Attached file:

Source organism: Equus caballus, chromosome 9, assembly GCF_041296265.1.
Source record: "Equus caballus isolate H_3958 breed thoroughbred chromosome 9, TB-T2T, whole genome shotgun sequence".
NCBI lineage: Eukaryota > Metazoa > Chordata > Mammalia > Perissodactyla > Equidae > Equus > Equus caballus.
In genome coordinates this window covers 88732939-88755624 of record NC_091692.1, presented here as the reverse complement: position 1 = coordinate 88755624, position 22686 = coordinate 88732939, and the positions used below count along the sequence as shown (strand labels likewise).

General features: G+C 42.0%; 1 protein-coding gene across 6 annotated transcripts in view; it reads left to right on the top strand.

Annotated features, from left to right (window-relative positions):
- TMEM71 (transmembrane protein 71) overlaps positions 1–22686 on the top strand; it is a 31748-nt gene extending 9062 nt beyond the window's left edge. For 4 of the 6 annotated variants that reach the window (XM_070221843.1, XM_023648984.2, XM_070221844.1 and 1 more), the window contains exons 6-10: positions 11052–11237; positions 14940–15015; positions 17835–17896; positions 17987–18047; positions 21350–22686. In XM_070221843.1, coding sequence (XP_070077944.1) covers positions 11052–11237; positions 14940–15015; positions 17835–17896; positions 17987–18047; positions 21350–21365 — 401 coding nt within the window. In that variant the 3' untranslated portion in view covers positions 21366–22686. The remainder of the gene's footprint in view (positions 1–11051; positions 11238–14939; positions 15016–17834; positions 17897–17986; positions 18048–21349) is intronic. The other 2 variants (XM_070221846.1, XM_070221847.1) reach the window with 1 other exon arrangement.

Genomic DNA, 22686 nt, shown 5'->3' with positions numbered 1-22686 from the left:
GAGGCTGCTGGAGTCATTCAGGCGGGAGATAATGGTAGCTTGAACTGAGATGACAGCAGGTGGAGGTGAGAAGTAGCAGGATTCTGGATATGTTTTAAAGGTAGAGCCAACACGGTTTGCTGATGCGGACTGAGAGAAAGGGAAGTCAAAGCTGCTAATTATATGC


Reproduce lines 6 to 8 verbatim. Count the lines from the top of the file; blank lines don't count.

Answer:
Annotated features, from left to right (window-relative positions):
- TMEM71 (transmembrane protein 71) overlaps positions 1–22686 on the top strand; it is a 31748-nt gene extending 9062 nt beyond the window's left edge. For 4 of the 6 annotated variants that reach the window (XM_070221843.1, XM_023648984.2, XM_070221844.1 and 1 more), the window contains exons 6-10: positions 11052–11237; positions 14940–15015; positions 17835–17896; positions 17987–18047; positions 21350–22686. In XM_070221843.1, coding sequence (XP_070077944.1) covers positions 11052–11237; positions 14940–15015; positions 17835–17896; positions 17987–18047; positions 21350–21365 — 401 coding nt within the window. In that variant the 3' untranslated portion in view covers positions 21366–22686. The remainder of the gene's footprint in view (positions 1–11051; positions 11238–14939; positions 15016–17834; positions 17897–17986; positions 18048–21349) is intronic. The other 2 variants (XM_070221846.1, XM_070221847.1) reach the window with 1 other exon arrangement.

Genomic DNA, 22686 nt, shown 5'->3' with positions numbered 1-22686 from the left: